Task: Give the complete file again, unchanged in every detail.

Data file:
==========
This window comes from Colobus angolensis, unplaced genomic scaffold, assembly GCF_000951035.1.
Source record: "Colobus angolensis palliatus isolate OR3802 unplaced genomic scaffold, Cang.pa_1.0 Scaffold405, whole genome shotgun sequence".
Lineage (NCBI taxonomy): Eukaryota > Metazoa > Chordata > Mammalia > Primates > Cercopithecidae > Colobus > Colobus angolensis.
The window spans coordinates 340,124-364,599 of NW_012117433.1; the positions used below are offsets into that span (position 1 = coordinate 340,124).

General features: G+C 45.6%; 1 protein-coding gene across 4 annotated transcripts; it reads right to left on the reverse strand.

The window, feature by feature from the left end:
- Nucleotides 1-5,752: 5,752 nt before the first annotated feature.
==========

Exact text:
This window comes from Colobus angolensis, unplaced genomic scaffold, assembly GCF_000951035.1.
Source record: "Colobus angolensis palliatus isolate OR3802 unplaced genomic scaffold, Cang.pa_1.0 Scaffold405, whole genome shotgun sequence".
Lineage (NCBI taxonomy): Eukaryota > Metazoa > Chordata > Mammalia > Primates > Cercopithecidae > Colobus > Colobus angolensis.
The window spans coordinates 340,124-364,599 of NW_012117433.1; the positions used below are offsets into that span (position 1 = coordinate 340,124).

General features: G+C 45.6%; 1 protein-coding gene across 4 annotated transcripts; it reads right to left on the reverse strand.

The window, feature by feature from the left end:
- Nucleotides 1-5,752: 5,752 nt before the first annotated feature.